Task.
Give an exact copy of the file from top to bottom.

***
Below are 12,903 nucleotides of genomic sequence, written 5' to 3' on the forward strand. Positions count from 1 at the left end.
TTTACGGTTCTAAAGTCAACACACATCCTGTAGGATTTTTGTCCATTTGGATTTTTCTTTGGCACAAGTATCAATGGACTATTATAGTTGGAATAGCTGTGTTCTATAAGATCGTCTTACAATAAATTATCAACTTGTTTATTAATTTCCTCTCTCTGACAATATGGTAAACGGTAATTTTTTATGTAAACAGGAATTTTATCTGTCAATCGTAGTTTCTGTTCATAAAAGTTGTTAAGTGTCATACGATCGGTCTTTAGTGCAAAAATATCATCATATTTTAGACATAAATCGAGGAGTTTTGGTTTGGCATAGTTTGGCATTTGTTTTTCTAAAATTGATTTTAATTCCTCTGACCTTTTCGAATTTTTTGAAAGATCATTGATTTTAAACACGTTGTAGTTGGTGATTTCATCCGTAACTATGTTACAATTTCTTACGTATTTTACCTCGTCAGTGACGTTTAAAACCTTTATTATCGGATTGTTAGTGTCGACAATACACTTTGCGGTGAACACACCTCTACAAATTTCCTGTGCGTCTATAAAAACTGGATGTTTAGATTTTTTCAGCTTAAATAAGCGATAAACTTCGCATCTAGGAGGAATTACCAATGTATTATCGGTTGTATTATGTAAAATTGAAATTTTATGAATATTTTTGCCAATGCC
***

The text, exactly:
Below are 12,903 nucleotides of genomic sequence, written 5' to 3' on the forward strand. Positions count from 1 at the left end.
TTTACGGTTCTAAAGTCAACACACATCCTGTAGGATTTTTGTCCATTTGGATTTTTCTTTGGCACAAGTATCAATGGACTATTATAGTTGGAATAGCTGTGTTCTATAAGATCGTCTTACAATAAATTATCAACTTGTTTATTAATTTCCTCTCTCTGACAATATGGTAAACGGTAATTTTTTATGTAAACAGGAATTTTATCTGTCAATCGTAGTTTCTGTTCATAAAAGTTGTTAAGTGTCATACGATCGGTCTTTAGTGCAAAAATATCATCATATTTTAGACATAAATCGAGGAGTTTTGGTTTGGCATAGTTTGGCATTTGTTTTTCTAAAATTGATTTTAATTCCTCTGACCTTTTCGAATTTTTTGAAAGATCATTGATTTTAAACACGTTGTAGTTGGTGATTTCATCCGTAACTATGTTACAATTTCTTACGTATTTTACCTCGTCAGTGACGTTTAAAACCTTTATTATCGGATTGTTAGTGTCGACAATACACTTTGCGGTGAACACACCTCTACAAATTTCCTGTGCGTCTATAAAAACTGGATGTTTAGATTTTTTCAGCTTAAATAAGCGATAAACTTCGCATCTAGGAGGAATTACCAATGTATTATCGGTTGTATTATGTAAAATTGAAATTTTATGAATATTTTTGCCAATGCC